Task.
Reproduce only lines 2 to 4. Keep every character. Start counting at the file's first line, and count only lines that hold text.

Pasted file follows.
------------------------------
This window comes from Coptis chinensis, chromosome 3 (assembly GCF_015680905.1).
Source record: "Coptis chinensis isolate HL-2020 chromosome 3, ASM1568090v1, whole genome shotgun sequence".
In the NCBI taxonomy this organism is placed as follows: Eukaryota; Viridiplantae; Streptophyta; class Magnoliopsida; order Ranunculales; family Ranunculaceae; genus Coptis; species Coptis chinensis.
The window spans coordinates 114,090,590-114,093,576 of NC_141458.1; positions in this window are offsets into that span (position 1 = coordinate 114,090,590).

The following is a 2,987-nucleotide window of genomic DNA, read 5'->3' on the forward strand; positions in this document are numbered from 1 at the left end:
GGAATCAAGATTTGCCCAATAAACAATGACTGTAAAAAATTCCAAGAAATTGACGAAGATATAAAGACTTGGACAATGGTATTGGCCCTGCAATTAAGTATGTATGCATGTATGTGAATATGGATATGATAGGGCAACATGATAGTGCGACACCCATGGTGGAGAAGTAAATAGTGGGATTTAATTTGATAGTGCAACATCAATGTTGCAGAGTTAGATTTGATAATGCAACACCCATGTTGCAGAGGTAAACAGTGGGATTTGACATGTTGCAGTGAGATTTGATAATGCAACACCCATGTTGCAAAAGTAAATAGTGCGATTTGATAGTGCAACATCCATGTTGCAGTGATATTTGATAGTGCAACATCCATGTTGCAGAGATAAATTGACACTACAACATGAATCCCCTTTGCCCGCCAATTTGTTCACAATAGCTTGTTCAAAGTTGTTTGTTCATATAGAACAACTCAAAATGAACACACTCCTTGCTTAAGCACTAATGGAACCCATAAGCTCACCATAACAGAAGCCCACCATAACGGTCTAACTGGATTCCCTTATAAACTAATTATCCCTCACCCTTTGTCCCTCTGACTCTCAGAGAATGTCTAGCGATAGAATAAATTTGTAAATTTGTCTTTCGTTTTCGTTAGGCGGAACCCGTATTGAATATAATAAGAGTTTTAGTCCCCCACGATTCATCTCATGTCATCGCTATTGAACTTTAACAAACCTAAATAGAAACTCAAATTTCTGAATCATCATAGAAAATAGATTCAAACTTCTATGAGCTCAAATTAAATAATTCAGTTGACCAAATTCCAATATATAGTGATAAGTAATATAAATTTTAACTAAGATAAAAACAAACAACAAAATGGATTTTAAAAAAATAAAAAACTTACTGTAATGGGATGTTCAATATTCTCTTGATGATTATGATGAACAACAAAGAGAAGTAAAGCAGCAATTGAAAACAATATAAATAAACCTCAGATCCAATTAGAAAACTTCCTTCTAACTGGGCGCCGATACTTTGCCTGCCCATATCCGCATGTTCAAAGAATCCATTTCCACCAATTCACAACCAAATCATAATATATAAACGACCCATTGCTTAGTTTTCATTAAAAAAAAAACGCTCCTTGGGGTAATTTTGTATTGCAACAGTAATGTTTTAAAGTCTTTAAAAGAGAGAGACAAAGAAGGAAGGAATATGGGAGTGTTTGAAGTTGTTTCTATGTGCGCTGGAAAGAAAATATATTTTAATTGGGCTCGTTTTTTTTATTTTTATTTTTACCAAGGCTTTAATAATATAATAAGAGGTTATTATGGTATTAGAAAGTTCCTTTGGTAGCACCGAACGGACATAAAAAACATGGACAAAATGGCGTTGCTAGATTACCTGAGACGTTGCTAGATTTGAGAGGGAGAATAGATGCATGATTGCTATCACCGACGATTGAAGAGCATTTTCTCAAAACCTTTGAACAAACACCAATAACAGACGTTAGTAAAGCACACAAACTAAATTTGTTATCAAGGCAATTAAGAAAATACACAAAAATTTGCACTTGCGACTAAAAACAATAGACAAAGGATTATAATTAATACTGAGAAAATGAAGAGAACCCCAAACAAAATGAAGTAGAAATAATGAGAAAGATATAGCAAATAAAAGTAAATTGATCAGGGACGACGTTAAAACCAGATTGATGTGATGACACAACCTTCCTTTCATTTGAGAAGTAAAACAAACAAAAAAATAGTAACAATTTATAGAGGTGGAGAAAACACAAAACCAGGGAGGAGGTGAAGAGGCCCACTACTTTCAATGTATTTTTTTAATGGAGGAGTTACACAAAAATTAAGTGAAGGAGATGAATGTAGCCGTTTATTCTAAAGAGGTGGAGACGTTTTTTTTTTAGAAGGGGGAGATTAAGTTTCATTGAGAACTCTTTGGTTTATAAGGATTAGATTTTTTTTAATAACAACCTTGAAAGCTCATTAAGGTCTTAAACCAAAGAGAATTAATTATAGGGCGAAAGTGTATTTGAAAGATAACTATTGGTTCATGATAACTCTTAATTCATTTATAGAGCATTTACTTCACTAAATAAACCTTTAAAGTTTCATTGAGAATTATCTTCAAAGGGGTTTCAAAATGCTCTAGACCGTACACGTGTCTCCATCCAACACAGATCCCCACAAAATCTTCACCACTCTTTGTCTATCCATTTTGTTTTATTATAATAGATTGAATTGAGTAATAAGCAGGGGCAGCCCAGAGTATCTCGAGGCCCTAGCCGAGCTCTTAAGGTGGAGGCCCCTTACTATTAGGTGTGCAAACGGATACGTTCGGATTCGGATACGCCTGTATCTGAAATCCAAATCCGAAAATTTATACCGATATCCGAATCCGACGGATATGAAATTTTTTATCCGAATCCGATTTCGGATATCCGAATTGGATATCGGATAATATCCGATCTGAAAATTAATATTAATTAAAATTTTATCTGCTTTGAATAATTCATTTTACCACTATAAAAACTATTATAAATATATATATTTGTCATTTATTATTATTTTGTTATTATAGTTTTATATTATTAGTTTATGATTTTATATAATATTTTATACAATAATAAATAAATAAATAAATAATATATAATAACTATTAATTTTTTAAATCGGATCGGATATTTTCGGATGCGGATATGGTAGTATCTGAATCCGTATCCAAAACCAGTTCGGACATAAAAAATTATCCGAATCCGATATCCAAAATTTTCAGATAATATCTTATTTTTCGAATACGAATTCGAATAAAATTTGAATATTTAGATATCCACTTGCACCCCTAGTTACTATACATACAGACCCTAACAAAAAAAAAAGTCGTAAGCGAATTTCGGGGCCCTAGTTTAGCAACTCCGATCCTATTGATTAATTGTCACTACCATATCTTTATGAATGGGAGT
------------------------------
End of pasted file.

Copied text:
Source record: "Coptis chinensis isolate HL-2020 chromosome 3, ASM1568090v1, whole genome shotgun sequence".
In the NCBI taxonomy this organism is placed as follows: Eukaryota; Viridiplantae; Streptophyta; class Magnoliopsida; order Ranunculales; family Ranunculaceae; genus Coptis; species Coptis chinensis.
The window spans coordinates 114,090,590-114,093,576 of NC_141458.1; positions in this window are offsets into that span (position 1 = coordinate 114,090,590).